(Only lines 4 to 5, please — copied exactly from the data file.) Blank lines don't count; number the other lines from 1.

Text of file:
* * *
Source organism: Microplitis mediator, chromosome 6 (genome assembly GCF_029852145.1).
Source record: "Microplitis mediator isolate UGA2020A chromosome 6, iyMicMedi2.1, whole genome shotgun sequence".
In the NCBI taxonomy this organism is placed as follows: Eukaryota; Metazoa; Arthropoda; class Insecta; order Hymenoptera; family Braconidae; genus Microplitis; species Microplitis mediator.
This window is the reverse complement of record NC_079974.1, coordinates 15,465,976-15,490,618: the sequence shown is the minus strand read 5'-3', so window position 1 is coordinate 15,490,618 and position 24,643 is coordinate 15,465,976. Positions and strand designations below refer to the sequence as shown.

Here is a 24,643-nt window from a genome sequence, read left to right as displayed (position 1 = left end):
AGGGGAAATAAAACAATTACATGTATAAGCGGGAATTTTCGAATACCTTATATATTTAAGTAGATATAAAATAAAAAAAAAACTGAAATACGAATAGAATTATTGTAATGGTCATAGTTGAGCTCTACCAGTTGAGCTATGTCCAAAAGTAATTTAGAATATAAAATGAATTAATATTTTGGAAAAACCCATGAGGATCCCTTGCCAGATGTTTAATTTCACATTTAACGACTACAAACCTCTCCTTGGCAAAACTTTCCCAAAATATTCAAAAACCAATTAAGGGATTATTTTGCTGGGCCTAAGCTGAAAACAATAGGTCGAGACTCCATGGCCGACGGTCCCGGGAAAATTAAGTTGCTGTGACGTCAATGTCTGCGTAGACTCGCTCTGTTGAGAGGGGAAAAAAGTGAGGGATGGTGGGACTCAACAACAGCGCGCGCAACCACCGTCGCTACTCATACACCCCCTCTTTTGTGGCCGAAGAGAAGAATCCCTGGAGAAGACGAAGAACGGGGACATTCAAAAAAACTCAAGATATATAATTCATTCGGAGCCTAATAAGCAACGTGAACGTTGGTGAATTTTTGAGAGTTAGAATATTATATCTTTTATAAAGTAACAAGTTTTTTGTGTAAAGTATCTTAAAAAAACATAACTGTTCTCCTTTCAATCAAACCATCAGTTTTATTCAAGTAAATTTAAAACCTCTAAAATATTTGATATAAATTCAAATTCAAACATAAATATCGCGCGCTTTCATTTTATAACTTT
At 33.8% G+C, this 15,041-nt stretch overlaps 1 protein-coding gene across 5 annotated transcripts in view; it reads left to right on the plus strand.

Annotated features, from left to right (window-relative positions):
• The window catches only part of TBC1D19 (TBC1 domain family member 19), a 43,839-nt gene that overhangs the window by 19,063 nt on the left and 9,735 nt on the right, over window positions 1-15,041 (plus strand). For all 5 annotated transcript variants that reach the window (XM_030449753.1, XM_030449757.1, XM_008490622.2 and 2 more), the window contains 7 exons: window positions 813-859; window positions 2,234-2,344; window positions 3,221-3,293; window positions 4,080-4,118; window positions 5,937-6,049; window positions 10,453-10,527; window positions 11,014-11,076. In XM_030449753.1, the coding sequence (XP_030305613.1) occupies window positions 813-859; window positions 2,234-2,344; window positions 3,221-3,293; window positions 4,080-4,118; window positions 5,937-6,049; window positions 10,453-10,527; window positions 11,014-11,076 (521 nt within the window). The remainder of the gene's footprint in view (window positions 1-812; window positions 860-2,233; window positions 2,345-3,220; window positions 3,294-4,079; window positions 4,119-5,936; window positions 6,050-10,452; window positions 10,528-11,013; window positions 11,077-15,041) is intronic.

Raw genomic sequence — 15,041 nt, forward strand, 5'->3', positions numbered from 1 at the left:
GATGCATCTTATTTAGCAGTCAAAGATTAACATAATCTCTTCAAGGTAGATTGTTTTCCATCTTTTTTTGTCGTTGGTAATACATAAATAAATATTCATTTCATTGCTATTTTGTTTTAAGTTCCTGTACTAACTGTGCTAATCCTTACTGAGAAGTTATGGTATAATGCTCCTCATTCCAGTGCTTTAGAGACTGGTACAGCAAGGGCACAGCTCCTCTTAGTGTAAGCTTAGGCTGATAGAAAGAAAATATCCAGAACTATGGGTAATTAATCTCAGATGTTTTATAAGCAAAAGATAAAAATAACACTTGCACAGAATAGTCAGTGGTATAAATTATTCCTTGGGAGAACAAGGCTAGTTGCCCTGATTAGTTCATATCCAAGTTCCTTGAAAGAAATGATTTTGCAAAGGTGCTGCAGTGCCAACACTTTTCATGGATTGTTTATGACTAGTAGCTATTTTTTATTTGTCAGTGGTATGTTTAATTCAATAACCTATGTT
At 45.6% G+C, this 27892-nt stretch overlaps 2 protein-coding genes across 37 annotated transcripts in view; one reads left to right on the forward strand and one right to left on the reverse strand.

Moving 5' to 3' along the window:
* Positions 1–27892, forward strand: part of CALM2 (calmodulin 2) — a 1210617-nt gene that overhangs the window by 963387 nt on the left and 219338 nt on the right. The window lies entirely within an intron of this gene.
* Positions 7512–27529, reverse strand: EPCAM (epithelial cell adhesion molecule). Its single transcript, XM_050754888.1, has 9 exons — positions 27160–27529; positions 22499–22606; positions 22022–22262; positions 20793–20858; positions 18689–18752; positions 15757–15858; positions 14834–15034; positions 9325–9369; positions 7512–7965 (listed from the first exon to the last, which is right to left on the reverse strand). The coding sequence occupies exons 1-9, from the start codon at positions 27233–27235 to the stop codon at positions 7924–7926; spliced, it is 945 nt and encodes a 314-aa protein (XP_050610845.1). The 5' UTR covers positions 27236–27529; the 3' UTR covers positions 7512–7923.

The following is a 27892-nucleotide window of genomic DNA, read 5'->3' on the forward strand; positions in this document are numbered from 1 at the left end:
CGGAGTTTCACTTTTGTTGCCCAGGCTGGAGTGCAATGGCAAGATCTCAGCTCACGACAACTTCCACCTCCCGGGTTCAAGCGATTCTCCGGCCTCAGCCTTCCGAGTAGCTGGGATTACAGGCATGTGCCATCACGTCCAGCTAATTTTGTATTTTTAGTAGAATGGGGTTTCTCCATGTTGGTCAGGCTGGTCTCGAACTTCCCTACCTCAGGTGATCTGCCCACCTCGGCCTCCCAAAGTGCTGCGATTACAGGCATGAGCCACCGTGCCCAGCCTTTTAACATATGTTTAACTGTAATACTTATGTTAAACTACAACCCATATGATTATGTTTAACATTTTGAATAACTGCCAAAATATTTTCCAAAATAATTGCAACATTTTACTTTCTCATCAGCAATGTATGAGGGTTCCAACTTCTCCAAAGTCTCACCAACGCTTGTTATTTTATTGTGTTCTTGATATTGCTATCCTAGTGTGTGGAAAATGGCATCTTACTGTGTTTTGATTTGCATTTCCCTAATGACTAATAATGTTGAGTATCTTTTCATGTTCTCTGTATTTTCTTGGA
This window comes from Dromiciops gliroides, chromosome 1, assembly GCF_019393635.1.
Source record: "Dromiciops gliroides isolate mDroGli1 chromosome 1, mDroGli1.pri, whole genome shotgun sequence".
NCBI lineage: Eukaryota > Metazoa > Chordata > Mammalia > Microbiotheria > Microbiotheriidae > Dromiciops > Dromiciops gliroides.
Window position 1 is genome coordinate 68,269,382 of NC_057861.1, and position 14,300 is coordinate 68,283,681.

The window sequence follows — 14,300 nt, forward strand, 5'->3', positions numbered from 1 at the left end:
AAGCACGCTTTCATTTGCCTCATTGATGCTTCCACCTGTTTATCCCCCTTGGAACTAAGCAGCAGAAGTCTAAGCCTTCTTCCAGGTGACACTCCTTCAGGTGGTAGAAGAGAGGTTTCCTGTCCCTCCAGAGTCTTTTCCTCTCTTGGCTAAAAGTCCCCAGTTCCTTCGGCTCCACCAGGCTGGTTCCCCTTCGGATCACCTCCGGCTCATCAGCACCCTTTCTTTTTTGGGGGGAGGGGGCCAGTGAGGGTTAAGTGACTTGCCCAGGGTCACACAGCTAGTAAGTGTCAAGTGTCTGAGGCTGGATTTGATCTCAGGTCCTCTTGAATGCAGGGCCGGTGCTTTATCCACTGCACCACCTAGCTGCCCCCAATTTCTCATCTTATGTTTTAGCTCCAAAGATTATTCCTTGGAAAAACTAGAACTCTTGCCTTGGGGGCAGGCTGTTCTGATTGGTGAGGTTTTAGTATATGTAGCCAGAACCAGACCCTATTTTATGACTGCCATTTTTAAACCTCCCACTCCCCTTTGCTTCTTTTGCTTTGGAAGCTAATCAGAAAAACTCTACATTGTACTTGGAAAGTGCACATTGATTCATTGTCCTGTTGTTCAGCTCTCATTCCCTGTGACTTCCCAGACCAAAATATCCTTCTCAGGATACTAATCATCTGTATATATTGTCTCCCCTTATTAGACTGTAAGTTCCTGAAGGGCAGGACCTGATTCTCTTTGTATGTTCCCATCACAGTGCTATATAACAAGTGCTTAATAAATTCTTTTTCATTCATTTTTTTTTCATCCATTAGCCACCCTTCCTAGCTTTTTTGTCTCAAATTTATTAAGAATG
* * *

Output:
This window is the reverse complement of record NC_079974.1, coordinates 15,465,976-15,490,618: the sequence shown is the minus strand read 5'-3', so window position 1 is coordinate 15,490,618 and position 24,643 is coordinate 15,465,976. Positions and strand designations below refer to the sequence as shown.

Here is a 24,643-nt window from a genome sequence, read left to right as displayed (position 1 = left end):